The objectives are a translation of the mission statement into operational terms. They indicate the results to be achieved. The purpose of setting objectives is to give direction and set standards for the measurement of performance. Management normally sets both long term and short term objectives. One or two year time frames for achieving specific targets are short term. Long term objectives are less specific than short term target and reflect that strategic dimensions of the firm.
Good objectives are measurable, are specific to time and indicate the priorities for the organization. Two areas, which are important for retailers, are market performance and financial performance. Objectives may be set keeping these two areas in mind; examples include:
1) Sales volume targets
2) Market share targets
3) Retail expansion targets
4) Profitability to be achieved
6) Returns on investment.
Obtain and Allocate the Resources needed to compete:
The resources that a retailer needs are human as well as financial. Financial resources take care of the monetary aspects of the business like shop rent, salaries and payments for merchandise. Human resources are just as vital to the success of a retail operation as are financial resources and physical facilities. The human resources plane must be consistent with the overall strategy of the retail organization. Human resources management also involves a variety of issues such as recruiting that these activities be managed effectively and efficiently.
Develop the strategic plan:
At this stage the retailer determines the strategy by which he will achieve the objectives set forth. The target market is defined and the retail mix that will serve this audience finalized.
The target market is that segment of the consumer market that the retail organization decides to serve. There is no definite or best way for deciding upon and selecting the target market in which to compete. Often, the retailer begins by looking at the entire market in terms of both the size and consumer segments to which it might appeal. From these segments he identifies a smaller number of segments that holds the most promise for the firm – these are the possible targets. The retailer then zeroes in on these possible targets and applies a set of screening criteria to help select the final targets. A number of variables like the growth potential of each target market, the investment needed to compete, and the strength of the competition etc are normally evaluated for each segment in order o arrive at the ones which are most compatible with the organization’s resources and skills.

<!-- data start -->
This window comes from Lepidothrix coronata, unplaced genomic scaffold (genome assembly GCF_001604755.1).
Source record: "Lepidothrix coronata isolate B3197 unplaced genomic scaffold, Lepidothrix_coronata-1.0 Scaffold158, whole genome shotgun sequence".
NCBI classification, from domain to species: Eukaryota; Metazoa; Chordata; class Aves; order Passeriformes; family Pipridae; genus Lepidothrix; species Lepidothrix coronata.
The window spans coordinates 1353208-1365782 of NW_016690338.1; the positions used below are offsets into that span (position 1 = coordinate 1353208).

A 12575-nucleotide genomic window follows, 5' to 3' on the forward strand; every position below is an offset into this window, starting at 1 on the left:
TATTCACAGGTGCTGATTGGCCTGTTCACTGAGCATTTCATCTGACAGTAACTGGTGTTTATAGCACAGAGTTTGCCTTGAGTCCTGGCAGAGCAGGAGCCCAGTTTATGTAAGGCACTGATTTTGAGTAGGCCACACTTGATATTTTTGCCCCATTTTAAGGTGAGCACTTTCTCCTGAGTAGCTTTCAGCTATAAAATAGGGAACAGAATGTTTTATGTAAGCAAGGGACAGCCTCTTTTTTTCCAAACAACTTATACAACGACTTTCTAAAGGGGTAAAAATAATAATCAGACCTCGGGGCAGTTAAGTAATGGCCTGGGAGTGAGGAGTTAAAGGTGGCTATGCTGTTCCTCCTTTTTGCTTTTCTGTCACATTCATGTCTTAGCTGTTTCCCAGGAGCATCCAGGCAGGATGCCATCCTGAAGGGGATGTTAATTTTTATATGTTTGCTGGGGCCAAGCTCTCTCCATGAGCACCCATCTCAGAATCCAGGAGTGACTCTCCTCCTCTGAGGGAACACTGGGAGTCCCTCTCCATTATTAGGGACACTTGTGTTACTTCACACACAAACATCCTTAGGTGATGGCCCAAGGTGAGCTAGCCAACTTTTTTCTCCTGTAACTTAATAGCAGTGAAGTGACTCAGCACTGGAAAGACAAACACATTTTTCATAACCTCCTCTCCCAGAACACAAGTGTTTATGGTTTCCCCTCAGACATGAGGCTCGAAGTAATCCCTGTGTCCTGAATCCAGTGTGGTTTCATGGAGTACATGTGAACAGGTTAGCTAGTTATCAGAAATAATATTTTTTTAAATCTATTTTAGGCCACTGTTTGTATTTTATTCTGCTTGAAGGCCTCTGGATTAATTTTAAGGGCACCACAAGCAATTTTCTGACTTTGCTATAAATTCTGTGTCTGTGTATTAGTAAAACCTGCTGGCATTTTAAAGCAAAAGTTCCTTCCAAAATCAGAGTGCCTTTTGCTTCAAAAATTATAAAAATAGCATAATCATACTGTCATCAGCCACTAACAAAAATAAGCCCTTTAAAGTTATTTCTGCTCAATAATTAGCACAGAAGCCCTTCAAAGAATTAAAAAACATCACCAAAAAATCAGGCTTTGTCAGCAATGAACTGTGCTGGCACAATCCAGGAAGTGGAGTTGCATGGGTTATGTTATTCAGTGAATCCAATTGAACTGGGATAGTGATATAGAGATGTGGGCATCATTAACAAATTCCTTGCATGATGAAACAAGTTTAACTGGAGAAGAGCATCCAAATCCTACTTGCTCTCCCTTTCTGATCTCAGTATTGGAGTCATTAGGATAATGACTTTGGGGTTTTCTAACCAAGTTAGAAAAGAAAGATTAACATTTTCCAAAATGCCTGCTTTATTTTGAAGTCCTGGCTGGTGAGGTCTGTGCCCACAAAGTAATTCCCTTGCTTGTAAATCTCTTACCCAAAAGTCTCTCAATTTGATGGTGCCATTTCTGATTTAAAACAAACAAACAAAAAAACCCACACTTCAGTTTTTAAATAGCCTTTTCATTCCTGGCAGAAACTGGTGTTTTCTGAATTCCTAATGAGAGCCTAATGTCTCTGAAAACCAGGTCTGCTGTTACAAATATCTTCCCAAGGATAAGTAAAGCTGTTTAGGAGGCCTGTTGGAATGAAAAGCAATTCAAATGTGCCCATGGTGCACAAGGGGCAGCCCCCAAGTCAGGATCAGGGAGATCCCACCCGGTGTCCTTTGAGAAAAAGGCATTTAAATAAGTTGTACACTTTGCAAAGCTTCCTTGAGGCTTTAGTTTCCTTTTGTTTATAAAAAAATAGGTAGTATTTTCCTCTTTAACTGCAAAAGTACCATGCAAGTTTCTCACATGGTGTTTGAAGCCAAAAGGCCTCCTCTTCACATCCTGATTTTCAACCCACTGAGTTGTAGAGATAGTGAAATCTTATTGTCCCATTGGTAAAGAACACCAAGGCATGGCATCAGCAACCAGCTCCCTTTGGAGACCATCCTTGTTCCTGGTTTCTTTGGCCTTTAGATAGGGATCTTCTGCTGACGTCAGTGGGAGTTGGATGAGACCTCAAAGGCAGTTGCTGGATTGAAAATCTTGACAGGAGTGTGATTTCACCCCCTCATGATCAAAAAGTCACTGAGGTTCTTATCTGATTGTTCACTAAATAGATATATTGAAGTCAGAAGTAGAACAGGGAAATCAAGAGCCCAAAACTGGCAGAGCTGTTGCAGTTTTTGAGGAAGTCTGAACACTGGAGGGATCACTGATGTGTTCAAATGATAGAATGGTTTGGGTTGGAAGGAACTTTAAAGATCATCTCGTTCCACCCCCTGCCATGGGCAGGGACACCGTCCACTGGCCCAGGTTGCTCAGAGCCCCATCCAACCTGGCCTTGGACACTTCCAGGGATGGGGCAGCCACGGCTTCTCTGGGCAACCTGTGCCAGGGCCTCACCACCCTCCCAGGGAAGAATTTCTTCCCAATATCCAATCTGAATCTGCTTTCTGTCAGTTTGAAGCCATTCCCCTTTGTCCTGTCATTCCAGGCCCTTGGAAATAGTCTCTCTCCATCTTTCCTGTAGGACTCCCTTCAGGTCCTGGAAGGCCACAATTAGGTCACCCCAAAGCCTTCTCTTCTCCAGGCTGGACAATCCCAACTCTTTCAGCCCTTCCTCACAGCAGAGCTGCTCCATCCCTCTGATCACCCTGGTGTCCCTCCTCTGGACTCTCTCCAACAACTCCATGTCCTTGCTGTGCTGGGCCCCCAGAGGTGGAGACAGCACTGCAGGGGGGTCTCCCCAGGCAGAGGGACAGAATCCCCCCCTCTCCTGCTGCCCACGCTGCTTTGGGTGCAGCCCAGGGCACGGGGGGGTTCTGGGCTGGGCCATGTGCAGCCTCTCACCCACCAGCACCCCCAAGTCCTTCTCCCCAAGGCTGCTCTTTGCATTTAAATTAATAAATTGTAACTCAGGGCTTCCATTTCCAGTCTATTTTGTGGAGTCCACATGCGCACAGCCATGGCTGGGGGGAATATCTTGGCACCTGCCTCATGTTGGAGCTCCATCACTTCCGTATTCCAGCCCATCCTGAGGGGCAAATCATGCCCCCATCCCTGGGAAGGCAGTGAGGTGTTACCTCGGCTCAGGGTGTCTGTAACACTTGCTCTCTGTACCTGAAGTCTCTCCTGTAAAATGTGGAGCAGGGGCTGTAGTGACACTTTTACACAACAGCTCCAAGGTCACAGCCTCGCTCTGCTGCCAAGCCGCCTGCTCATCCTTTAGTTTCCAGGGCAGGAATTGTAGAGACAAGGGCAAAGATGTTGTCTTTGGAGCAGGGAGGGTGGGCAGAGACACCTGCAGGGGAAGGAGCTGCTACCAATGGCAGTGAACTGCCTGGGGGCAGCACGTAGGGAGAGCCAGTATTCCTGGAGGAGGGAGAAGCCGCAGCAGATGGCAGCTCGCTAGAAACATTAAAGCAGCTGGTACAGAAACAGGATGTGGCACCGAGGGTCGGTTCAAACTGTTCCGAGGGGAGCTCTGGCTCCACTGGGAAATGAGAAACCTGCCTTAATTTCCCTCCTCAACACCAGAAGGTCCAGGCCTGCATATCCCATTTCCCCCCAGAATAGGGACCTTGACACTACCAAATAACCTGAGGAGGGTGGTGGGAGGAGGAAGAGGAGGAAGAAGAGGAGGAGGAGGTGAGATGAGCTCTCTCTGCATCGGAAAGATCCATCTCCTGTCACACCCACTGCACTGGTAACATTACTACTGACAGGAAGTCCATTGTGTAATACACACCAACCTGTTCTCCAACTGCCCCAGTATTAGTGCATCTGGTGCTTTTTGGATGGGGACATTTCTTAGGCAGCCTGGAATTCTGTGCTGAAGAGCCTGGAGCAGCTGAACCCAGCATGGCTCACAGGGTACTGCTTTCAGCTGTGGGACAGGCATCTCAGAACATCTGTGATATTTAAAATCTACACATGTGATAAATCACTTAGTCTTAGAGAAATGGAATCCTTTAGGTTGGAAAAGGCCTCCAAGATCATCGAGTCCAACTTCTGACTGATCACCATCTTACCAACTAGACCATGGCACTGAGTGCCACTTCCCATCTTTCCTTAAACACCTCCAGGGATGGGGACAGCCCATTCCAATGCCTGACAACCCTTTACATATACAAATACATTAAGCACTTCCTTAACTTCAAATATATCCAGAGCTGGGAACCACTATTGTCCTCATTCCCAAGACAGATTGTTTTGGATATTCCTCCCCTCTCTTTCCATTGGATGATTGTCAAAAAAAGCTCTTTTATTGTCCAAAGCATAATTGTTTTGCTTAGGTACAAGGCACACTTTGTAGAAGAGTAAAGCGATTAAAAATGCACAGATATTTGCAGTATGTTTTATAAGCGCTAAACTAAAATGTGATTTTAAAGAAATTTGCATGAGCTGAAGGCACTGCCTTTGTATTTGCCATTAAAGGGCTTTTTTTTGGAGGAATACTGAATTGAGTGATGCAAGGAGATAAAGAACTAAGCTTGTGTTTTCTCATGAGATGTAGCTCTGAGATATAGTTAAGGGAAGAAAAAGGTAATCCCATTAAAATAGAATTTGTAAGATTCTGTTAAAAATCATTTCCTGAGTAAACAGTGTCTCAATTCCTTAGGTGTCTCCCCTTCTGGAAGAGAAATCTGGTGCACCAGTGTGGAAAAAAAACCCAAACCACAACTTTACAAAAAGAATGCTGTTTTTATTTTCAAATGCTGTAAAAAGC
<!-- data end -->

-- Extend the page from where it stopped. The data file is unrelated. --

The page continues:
In order to be successful in segmenting the market, the retailer must ensure that it is:
1) Measurable – Is the segment measurable and identifiable?
2) Accessible – Will focusing marketing efforts on a particular market segment have a positive impact on eliciting the desired responses?
3) Economically viable – Is the segmentation variable shared by enough potential customers to justify the expense and effort of focusing marketing efforts on that segment?
4) Stable – Are the consumer characteristics stable indicators of the market potential?
Once the retailer has chosen the target market the retail mix needs to be determined. This involves determined the merchandise mix, the pricing policy ad the types of locations that the retail store will be located at, the services that will be offered at the store and the communication platform that will be adopted by the retailer. The positioning strategy is then formulated. Positioning is the image of the retailer in the customer’s mind. All the elements of the retail mix work together in creating this positioning strategy.
Implement the Strategy, Evaluate and Control:
The key to the success of any strategy lies in its implementing. To implement a firm’s desired positioning effectively, every aspect of the store must be focused on the target market. Merchandising must be single minded; displays must appeal to the target market; advertising must talk to it; personnel must have empathy for it; and customer service must be designed with the target customer in mind.
Once a strategy is implemented, managers need feedback on the performance of the new strategy. The effectiveness of the long term competitive strategy of the firm must be evaluated periodically. Such an evaluation covers all elements of the plan. This type of evaluation guarantees that the firm’s plan does not degenerate into fragmented ad hoc efforts that are not in harmony with the overall competitive strategy of the business. Management can also use the process to decide what changes, if any should be made in the future to ensure that the combination of retailing mix variables supports the firm’s strategy.